4. Painted Maypole
    March 26, 2009 | 11:53 am

    darn, they you go, making me cry again

  5. Nicole
    March 26, 2009 | 1:06 pm

    It’s hard, isn’t it? All these things you think you’ll never forget…but then you do.

  6. Jessica
    March 26, 2009 | 1:23 pm

    Breaks my heart…

    I have only one child and I have been a SAHM the whole time, yet…there are things I do forget or recall with faint fuzziness.

    Sometimes I worry I spend too much time blogging about things or scrambling to take a good photo–for the blog–I might just be missing that integral moment I’ll recall only via my own blog. :o(

    Great post…it makes me want to logoff and go observe my child more closely.

  7. Amelia's Crumbs
    March 26, 2009 | 2:11 pm

    Yes. This is exactly how I feel. Though I am not sure I knew that til right now.

    Gorgeous as usual.

  8. slouching mom
    March 26, 2009 | 8:20 pm

    sigh. lovely.

  9. suburbancorrespondent
    March 26, 2009 | 9:26 pm

    I have a love-hate relationship with the photos, also. It’s fun for them to see their littler selves, but sometimes it hurts for me to look.

  10. Heidi
    March 26, 2009 | 10:41 pm

    Great post. I wish I would write down things the kids (my CLB and the neighborhood kids which I practically think are my own some moments) say!

  11. No Mother Earth
    March 27, 2009 | 8:29 am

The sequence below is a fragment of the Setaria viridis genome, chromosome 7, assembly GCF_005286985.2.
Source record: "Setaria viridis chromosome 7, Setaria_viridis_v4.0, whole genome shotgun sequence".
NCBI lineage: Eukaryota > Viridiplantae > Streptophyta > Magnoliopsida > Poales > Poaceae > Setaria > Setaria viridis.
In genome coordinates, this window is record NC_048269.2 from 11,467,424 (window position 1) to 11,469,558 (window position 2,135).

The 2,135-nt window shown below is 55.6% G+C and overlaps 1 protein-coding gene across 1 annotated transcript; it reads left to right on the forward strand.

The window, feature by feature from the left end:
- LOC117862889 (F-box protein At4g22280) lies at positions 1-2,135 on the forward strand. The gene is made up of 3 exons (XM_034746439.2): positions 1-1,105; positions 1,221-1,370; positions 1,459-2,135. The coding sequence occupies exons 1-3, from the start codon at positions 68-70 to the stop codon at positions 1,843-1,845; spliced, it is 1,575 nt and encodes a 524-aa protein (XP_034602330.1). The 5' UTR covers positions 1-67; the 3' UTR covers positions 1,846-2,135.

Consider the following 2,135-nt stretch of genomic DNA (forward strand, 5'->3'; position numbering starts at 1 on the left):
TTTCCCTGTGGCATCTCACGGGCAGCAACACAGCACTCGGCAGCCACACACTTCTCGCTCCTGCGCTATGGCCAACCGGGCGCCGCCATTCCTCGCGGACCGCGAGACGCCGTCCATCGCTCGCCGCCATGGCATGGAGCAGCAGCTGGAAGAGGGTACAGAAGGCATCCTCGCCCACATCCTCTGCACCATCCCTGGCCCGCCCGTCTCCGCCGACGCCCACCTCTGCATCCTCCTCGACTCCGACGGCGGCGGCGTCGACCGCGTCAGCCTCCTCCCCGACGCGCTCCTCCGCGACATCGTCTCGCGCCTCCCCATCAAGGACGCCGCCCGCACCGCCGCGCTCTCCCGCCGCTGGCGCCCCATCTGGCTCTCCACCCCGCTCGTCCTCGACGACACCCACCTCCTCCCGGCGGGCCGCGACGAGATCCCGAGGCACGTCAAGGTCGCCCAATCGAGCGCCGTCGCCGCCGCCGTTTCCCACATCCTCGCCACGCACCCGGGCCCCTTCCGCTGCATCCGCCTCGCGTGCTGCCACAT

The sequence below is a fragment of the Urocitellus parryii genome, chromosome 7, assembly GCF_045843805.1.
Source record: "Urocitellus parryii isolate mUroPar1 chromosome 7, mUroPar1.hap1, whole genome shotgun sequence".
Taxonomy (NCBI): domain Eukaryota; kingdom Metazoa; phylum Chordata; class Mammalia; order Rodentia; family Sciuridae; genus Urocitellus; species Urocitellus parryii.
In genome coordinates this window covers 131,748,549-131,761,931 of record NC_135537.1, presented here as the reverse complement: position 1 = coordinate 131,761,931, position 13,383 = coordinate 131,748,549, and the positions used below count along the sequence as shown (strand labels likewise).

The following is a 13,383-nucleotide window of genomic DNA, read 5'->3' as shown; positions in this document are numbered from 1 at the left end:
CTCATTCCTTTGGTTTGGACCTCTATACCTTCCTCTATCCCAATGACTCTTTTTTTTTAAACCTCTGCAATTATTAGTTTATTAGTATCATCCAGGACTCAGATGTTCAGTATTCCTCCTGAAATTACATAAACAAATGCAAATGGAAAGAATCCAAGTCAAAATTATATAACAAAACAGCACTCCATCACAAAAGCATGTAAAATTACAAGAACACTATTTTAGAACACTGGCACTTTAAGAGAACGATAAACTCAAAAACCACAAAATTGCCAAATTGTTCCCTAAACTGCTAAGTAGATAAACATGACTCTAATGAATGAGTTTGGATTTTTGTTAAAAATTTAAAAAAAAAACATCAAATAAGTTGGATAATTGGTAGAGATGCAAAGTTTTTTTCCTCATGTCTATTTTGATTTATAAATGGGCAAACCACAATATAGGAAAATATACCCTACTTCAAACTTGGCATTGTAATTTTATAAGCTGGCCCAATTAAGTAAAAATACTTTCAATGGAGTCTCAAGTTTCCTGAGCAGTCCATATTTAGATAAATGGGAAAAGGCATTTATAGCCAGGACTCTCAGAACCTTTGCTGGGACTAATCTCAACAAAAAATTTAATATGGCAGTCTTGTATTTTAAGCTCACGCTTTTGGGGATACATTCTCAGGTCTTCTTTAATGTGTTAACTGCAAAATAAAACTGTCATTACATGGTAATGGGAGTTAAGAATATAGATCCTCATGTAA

I love watching Big C teach things to Little G.

  12. janet
    March 27, 2009 | 11:03 am

    No sleep and still with the poignant writing.

    I think you’re spot-on about the not remembering.

  13. Woman in a window
    March 27, 2009 | 10:23 pm

    If we’re doing a good job as mothers the rest seems to follow. It’s nice to think of your girl teaching your boy of recipes. Mine taught my boy of confidence this week and I just about fainted.

  14. Minnesotamom
    March 27, 2009 | 11:32 pm

    Anja also walked the day after her first birthday. Hm.

    I struggle, wanting to remember everything, but then wanting it to have the gentle patina, where all the roughness and even shininess are gone.

  15. His Girl Amber
    March 28, 2009 | 10:33 pm

    yes! those stories, the ones I can barely remember if they’re true or not anymore, because I can only remember telling them, not living them.

    I keep trying to build memories for my children, but worry that soon I will have just a handful of my own. I barely journaled when the kids were small, confident I could never forget those moments. such a rookie.

  16. Aliki
    March 29, 2009 | 8:25 pm

    Beautiful, beck. I’m intrigued by the bannock, though–and I’m off to google it.

    T. walked at 17 months, too–how worrisome, those days.

  17. Karen MEG
    April 1, 2009 | 7:56 am

    Why is it that most of your posts leave a lump in my throat for all the right reasons?

    It’s funny, the girlie loves making pancakes with me, at least twice a week. And my husband tells me that she will always think of those mornings as one of her special mommy moments. I hope so.

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    April 1, 2012 | 2:03 am